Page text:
2 Corinthians 5:18-19

Walk into our house on any day and you’ll be greeted by trains, blocks, and tracks. The train table, their rightful home, tends to be the last place you’ll find any trains. A long line of trains sits perched on top of our piano. Blocks surround them, making bridges and roads. The photos and books on our shelves have been pushed back to make room for yet another line of trains. They’re in our bedroom, on the bathroom sink, in the kitchen cupboards. Trains everywhere.

It never fails that whatever train my younger son is playing with at any given moment is precisely the train my daughter wants. Numerous times throughout the day, screams erupt as the trains are taken from one another and someone’s feelings are hurt. It takes a lot of patience to talk with my children about sharing and what it means to say you’re sorry when you push or hit another person. 

If I can model and teach my children what it means to reconcile at home, they’ll be ready to put reconciliation in action as they grow older and find themselves in trickier situations. We keep practicing forgiveness over and over again. We keep remembering that Christ is in each of us and we give thanks for the ways Christ forgives us. Knowing Christ’s power to reconcile himself to us refreshes my spirit as I attempt to bring about reconciliation among my children and as I model reconciliation for them.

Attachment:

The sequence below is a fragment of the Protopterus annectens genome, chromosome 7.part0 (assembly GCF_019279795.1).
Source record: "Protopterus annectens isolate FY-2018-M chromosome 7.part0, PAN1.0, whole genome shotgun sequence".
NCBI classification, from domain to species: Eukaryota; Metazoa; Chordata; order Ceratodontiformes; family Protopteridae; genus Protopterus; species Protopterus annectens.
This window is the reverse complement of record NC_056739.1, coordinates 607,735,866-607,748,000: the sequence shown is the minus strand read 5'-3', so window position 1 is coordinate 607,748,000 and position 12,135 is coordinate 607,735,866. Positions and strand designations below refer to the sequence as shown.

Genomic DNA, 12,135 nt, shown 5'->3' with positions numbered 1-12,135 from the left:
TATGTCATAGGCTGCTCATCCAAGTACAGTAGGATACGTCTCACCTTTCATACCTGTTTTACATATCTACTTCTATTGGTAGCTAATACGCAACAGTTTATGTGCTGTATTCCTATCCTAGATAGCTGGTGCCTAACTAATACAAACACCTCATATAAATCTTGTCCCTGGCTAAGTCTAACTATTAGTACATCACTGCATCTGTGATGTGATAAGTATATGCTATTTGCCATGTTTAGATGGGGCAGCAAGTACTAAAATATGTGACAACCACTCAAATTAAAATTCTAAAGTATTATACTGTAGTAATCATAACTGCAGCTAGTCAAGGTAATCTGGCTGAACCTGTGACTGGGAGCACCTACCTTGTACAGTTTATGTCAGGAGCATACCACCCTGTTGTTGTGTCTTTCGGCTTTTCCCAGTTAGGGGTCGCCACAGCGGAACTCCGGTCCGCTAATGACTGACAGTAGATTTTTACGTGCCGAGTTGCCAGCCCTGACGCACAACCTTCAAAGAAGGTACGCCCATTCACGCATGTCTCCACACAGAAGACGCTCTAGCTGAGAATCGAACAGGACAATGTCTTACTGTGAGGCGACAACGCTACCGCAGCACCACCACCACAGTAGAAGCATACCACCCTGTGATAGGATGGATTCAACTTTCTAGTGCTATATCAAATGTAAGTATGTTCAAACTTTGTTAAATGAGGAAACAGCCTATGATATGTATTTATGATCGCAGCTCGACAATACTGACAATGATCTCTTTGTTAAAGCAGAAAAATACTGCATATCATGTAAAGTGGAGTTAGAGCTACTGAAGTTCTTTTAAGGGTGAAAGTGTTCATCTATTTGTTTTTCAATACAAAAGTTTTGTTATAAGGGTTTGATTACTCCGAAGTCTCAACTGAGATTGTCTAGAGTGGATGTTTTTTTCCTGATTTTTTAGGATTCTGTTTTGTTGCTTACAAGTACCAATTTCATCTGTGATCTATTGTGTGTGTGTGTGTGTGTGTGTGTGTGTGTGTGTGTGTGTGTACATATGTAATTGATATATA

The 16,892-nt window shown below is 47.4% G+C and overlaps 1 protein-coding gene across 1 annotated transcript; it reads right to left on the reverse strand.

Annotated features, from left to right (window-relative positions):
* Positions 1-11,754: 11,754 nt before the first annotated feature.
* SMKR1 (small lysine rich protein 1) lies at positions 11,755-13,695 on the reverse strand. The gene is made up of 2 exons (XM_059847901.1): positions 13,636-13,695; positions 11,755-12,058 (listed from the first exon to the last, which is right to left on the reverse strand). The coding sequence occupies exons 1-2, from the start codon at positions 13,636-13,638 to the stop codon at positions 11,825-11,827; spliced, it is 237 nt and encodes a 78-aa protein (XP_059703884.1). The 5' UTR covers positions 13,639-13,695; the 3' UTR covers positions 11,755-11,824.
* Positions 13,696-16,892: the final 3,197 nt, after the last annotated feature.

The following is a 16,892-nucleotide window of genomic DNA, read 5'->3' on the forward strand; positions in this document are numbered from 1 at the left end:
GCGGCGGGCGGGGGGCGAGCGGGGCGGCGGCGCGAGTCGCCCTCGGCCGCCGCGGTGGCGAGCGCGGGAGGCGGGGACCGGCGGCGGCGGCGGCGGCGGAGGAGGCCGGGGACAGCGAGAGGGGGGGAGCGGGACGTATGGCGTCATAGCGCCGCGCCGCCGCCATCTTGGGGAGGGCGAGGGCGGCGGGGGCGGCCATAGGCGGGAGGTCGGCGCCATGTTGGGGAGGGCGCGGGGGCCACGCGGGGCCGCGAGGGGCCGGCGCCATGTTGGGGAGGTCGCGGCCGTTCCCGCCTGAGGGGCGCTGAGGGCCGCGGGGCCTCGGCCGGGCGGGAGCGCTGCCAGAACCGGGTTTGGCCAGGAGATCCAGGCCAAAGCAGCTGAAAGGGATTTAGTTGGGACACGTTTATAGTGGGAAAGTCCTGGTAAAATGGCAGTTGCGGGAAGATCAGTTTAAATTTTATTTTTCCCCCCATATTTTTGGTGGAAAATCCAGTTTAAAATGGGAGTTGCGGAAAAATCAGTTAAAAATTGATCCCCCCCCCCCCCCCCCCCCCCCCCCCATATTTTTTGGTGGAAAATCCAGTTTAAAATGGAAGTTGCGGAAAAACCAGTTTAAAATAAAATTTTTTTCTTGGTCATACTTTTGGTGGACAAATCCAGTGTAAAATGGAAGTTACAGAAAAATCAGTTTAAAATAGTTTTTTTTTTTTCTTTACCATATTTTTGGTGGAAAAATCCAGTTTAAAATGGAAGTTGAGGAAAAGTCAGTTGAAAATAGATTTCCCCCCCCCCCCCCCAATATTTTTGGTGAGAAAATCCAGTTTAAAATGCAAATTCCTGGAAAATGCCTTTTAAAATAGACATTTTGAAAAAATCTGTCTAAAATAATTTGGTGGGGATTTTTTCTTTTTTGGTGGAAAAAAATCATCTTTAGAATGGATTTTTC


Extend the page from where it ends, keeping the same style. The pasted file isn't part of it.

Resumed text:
Reflect on a time when you offered someone forgiveness. 


Gracious God, thank you for Christ’s gift of reconciliation and for the ministry of hope and healing that you call me to share with others. Amen.

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